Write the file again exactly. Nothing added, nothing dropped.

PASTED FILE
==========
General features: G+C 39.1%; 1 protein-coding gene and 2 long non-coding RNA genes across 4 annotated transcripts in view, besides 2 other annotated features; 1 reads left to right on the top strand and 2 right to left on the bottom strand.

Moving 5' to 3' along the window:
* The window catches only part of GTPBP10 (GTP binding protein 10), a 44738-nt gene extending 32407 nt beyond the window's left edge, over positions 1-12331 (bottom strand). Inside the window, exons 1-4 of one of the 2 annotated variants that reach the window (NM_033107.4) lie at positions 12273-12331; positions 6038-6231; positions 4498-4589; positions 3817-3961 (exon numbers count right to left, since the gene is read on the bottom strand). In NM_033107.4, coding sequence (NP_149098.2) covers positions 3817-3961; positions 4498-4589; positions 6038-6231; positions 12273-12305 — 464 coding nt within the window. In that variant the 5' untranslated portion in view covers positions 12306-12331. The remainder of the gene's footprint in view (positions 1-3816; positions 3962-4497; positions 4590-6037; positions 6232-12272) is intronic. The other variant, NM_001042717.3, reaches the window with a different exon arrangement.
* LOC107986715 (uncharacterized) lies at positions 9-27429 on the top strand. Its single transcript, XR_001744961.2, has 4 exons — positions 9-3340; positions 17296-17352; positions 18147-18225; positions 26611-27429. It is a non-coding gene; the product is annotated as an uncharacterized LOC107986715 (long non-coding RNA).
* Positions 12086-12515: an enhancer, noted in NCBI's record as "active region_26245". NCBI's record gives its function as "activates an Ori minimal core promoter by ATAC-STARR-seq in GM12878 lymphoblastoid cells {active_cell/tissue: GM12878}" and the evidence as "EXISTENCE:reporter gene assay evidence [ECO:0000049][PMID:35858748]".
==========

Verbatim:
General features: G+C 39.1%; 1 protein-coding gene and 2 long non-coding RNA genes across 4 annotated transcripts in view, besides 2 other annotated features; 1 reads left to right on the top strand and 2 right to left on the bottom strand.

Moving 5' to 3' along the window:
* The window catches only part of GTPBP10 (GTP binding protein 10), a 44738-nt gene extending 32407 nt beyond the window's left edge, over positions 1-12331 (bottom strand). Inside the window, exons 1-4 of one of the 2 annotated variants that reach the window (NM_033107.4) lie at positions 12273-12331; positions 6038-6231; positions 4498-4589; positions 3817-3961 (exon numbers count right to left, since the gene is read on the bottom strand). In NM_033107.4, coding sequence (NP_149098.2) covers positions 3817-3961; positions 4498-4589; positions 6038-6231; positions 12273-12305 — 464 coding nt within the window. In that variant the 5' untranslated portion in view covers positions 12306-12331. The remainder of the gene's footprint in view (positions 1-3816; positions 3962-4497; positions 4590-6037; positions 6232-12272) is intronic. The other variant, NM_001042717.3, reaches the window with a different exon arrangement.
* LOC107986715 (uncharacterized) lies at positions 9-27429 on the top strand. Its single transcript, XR_001744961.2, has 4 exons — positions 9-3340; positions 17296-17352; positions 18147-18225; positions 26611-27429. It is a non-coding gene; the product is annotated as an uncharacterized LOC107986715 (long non-coding RNA).
* Positions 12086-12515: an enhancer, noted in NCBI's record as "active region_26245". NCBI's record gives its function as "activates an Ori minimal core promoter by ATAC-STARR-seq in GM12878 lymphoblastoid cells {active_cell/tissue: GM12878}" and the evidence as "EXISTENCE:reporter gene assay evidence [ECO:0000049][PMID:35858748]".